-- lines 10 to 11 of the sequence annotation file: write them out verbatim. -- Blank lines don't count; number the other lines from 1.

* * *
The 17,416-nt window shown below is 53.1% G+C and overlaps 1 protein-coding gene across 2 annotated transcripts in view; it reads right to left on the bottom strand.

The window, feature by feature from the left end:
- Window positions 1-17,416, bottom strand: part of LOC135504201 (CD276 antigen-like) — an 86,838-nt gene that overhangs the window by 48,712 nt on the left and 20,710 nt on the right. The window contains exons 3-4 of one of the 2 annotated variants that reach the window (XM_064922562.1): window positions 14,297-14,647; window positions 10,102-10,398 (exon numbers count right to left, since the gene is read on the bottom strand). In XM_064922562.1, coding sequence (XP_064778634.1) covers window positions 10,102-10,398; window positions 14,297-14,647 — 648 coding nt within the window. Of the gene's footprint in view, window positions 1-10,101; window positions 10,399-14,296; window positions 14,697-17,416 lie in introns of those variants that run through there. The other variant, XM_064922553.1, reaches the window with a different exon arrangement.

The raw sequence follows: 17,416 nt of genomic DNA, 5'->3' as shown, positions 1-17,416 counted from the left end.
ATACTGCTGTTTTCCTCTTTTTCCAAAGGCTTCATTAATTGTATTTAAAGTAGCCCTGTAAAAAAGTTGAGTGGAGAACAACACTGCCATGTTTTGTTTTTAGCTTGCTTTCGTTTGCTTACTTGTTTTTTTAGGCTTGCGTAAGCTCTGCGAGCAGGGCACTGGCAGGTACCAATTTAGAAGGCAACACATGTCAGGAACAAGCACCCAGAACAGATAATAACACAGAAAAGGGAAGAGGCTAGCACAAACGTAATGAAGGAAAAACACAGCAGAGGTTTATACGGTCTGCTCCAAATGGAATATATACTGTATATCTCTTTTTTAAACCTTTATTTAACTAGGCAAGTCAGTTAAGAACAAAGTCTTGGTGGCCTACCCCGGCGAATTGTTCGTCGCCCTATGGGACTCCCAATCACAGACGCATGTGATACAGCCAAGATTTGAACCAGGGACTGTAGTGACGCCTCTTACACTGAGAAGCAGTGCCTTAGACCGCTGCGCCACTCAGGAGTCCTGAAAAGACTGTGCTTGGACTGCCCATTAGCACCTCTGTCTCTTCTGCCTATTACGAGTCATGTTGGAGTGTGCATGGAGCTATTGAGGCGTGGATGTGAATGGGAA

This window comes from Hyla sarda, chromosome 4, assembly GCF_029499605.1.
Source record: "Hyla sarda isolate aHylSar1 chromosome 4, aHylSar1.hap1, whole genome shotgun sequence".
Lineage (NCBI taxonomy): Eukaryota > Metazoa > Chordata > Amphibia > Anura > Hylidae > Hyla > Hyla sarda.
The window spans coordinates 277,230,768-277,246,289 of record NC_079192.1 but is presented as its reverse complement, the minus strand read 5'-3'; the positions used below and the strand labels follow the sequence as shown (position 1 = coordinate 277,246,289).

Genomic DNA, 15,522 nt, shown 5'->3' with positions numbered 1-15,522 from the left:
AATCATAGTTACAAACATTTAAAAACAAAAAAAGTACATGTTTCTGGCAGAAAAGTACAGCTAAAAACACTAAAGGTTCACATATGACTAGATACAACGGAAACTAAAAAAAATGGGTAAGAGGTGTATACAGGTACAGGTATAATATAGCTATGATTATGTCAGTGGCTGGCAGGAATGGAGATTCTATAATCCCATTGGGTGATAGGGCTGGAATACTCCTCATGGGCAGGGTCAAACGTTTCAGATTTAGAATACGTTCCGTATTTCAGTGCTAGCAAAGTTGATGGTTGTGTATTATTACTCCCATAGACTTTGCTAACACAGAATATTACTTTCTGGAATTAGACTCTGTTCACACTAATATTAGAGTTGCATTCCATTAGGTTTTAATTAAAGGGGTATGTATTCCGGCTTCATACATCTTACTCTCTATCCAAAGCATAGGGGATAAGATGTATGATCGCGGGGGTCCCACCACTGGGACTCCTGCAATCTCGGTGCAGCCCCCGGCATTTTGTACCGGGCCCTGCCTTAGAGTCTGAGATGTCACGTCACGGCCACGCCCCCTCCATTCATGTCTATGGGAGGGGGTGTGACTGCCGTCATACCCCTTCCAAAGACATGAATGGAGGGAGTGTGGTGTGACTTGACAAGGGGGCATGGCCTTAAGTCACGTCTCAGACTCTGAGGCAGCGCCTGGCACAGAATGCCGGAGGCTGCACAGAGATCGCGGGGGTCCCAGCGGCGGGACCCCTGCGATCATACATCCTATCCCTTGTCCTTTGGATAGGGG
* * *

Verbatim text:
Genomic DNA, 15,522 nt, shown 5'->3' with positions numbered 1-15,522 from the left:
AATCATAGTTACAAACATTTAAAAACAAAAAAAGTACATGTTTCTGGCAGAAAAGTACAGCTAAAAACACTAAAGGTTCACATATGACTAGATACAACGGAAACTAAAAAAAATGGGTAAGAGGTGTATACAGGTACAGGTATAATATAGCTATGATTATGTCAGTGGCTGGCAGGAATGGAGATTCTATAATCCCATTGGGTGATAGGGCTGGAATACTCCTCATGGGCAGGGTCAAACGTTTCAGATTTAGAATACGTTCCGTATTTCAGTGCTAGCAAAGTTGATGGTTGTGTATTATTACTCCCATAGACTTTGCTAACACAGAATATTACTTTCTGGAATTAGACTCTGTTCACACTAATATTAGAGTTGCATTCCATTAGGTTTTAATTAAAGGGGTATGTATTCCGGCTTCATACATCTTACTCTCTATCCAAAGCATAGGGGATAAGATGTATGATCGCGGGGGTCCCACCACTGGGACTCCTGCAATCTCGGTGCAGCCCCCGGCATTTTGTACCGGGCCCTGCCTTAGAGTCTGAGATGTCACGTCACGGCCACGCCCCCTCCATTCATGTCTATGGGAGGGGGTGTGACTGCCGTCATACCCCTTCCAAAGACATGAATGGAGGGAGTGTGGTGTGACTTGACAAGGGGGCATGGCCTTAAGTCACGTCTCAGACTCTGAGGCAGCGCCTGGCACAGAATGCCGGAGGCTGCACAGAGATCGCGGGGGTCCCAGCGGCGGGACCCCTGCGATCATACATCCTATCCCTTGTCCTTTGGATAGGGG